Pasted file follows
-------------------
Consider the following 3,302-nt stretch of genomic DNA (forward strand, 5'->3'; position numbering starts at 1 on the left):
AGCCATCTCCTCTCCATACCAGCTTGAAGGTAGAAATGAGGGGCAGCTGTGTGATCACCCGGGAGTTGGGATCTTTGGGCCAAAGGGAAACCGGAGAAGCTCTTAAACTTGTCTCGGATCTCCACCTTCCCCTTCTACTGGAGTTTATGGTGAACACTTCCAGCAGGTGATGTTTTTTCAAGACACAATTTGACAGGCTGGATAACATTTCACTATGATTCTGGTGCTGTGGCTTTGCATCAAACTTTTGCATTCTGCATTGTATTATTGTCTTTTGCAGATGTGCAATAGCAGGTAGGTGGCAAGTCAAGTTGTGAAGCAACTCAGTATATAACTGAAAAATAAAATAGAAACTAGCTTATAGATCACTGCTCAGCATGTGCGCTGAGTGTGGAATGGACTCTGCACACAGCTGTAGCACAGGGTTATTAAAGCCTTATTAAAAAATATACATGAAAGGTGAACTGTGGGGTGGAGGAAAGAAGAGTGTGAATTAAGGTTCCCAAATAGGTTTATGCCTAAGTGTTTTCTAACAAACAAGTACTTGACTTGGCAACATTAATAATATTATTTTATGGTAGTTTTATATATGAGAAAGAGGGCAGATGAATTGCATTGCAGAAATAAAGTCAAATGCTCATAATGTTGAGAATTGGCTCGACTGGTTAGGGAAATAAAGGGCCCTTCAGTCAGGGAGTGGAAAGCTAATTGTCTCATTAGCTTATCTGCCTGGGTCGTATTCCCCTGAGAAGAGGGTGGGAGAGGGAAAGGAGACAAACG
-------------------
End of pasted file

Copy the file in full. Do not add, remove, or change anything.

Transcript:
Consider the following 3,302-nt stretch of genomic DNA (forward strand, 5'->3'; position numbering starts at 1 on the left):
AGCCATCTCCTCTCCATACCAGCTTGAAGGTAGAAATGAGGGGCAGCTGTGTGATCACCCGGGAGTTGGGATCTTTGGGCCAAAGGGAAACCGGAGAAGCTCTTAAACTTGTCTCGGATCTCCACCTTCCCCTTCTACTGGAGTTTATGGTGAACACTTCCAGCAGGTGATGTTTTTTCAAGACACAATTTGACAGGCTGGATAACATTTCACTATGATTCTGGTGCTGTGGCTTTGCATCAAACTTTTGCATTCTGCATTGTATTATTGTCTTTTGCAGATGTGCAATAGCAGGTAGGTGGCAAGTCAAGTTGTGAAGCAACTCAGTATATAACTGAAAAATAAAATAGAAACTAGCTTATAGATCACTGCTCAGCATGTGCGCTGAGTGTGGAATGGACTCTGCACACAGCTGTAGCACAGGGTTATTAAAGCCTTATTAAAAAATATACATGAAAGGTGAACTGTGGGGTGGAGGAAAGAAGAGTGTGAATTAAGGTTCCCAAATAGGTTTATGCCTAAGTGTTTTCTAACAAACAAGTACTTGACTTGGCAACATTAATAATATTATTTTATGGTAGTTTTATATATGAGAAAGAGGGCAGATGAATTGCATTGCAGAAATAAAGTCAAATGCTCATAATGTTGAGAATTGGCTCGACTGGTTAGGGAAATAAAGGGCCCTTCAGTCAGGGAGTGGAAAGCTAATTGTCTCATTAGCTTATCTGCCTGGGTCGTATTCCCCTGAGAAGAGGGTGGGAGAGGGAAAGGAGACAAACG